Monday, 16 July 2007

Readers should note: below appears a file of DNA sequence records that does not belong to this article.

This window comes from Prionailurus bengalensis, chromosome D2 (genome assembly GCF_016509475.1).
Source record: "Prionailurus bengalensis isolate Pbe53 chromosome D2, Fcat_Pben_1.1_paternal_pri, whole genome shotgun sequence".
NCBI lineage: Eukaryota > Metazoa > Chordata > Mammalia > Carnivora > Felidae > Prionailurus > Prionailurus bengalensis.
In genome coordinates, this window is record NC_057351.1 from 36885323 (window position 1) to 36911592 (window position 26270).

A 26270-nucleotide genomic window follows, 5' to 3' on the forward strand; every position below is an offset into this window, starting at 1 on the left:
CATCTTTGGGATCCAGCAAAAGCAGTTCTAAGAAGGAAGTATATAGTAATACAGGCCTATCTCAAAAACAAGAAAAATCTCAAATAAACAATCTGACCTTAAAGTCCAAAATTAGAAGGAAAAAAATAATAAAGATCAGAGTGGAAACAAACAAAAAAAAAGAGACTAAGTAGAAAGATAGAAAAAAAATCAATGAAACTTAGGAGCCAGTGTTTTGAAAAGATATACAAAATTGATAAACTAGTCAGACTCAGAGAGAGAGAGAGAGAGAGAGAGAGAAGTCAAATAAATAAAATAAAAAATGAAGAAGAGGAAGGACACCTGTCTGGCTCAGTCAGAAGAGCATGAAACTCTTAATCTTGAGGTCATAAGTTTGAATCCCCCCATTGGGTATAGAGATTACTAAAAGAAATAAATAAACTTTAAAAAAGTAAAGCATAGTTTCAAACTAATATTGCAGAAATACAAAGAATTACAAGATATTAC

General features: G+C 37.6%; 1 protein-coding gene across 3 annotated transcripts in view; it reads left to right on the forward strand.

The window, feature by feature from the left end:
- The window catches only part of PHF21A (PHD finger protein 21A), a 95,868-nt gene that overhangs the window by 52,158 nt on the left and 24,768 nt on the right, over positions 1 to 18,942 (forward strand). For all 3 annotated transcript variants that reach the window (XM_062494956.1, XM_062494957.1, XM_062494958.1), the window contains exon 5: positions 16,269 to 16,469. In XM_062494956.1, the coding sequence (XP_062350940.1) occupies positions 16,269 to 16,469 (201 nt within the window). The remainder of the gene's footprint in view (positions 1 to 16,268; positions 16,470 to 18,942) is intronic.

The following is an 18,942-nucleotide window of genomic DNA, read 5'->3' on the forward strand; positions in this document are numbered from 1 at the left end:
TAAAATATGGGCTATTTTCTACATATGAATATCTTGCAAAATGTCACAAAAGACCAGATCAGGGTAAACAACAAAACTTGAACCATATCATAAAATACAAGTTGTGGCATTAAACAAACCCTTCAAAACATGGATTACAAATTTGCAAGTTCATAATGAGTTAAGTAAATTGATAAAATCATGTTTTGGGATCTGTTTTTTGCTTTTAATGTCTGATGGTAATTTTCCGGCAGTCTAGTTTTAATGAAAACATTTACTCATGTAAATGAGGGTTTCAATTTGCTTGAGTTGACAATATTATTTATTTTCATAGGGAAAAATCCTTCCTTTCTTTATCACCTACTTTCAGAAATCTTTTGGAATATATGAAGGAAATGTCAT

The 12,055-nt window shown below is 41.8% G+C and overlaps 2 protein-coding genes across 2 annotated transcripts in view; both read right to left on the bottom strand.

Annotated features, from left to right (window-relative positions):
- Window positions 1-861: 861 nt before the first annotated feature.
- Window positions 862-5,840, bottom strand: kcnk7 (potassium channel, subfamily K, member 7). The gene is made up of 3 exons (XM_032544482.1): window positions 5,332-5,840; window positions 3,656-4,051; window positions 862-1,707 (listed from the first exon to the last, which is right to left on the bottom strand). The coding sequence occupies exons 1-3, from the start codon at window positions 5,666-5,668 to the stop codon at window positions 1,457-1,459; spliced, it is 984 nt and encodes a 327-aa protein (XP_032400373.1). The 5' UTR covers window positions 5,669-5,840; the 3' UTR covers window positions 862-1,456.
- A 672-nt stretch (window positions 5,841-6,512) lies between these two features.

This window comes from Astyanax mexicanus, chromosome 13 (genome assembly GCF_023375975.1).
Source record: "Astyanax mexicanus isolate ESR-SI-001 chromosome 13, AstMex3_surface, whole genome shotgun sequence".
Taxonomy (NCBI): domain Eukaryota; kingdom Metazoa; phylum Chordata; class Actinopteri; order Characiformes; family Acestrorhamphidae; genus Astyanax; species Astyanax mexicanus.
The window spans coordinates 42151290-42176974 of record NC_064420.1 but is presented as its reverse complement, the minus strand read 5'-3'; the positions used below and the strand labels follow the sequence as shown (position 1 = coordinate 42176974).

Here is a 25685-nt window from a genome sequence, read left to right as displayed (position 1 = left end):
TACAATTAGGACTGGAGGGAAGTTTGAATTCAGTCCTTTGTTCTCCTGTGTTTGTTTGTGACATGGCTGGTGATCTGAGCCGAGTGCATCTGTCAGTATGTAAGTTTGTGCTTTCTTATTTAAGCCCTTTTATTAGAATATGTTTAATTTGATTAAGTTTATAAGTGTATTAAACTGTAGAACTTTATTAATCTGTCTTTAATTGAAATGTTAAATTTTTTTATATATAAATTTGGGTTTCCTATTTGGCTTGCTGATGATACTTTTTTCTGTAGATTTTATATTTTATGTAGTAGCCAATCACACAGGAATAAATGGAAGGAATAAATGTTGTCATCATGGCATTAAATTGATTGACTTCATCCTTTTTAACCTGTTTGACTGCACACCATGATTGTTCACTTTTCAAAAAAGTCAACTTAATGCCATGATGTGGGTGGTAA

An allergic reaction to 'fat cats' (Spiked Online)